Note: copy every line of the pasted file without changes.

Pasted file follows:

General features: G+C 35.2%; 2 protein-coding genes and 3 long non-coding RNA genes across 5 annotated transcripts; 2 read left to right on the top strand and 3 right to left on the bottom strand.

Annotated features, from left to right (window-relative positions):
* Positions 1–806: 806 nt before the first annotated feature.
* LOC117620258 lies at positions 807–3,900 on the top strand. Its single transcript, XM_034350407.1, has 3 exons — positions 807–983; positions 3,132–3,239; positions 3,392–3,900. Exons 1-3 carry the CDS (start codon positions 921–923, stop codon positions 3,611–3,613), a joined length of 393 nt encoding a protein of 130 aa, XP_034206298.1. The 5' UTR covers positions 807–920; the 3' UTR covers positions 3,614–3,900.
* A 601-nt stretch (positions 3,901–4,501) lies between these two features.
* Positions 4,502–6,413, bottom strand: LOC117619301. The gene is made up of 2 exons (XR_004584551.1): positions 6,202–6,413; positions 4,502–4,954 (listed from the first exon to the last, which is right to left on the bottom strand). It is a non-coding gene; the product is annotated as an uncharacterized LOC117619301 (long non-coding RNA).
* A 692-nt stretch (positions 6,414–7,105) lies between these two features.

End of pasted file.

General features: G+C 35.2%; 2 protein-coding genes and 3 long non-coding RNA genes across 5 annotated transcripts; 2 read left to right on the top strand and 3 right to left on the bottom strand.

Annotated features, from left to right (window-relative positions):
* Positions 1–806: 806 nt before the first annotated feature.
* LOC117620258 lies at positions 807–3,900 on the top strand. Its single transcript, XM_034350407.1, has 3 exons — positions 807–983; positions 3,132–3,239; positions 3,392–3,900. Exons 1-3 carry the CDS (start codon positions 921–923, stop codon positions 3,611–3,613), a joined length of 393 nt encoding a protein of 130 aa, XP_034206298.1. The 5' UTR covers positions 807–920; the 3' UTR covers positions 3,614–3,900.
* A 601-nt stretch (positions 3,901–4,501) lies between these two features.
* Positions 4,502–6,413, bottom strand: LOC117619301. The gene is made up of 2 exons (XR_004584551.1): positions 6,202–6,413; positions 4,502–4,954 (listed from the first exon to the last, which is right to left on the bottom strand). It is a non-coding gene; the product is annotated as an uncharacterized LOC117619301 (long non-coding RNA).
* A 692-nt stretch (positions 6,414–7,105) lies between these two features.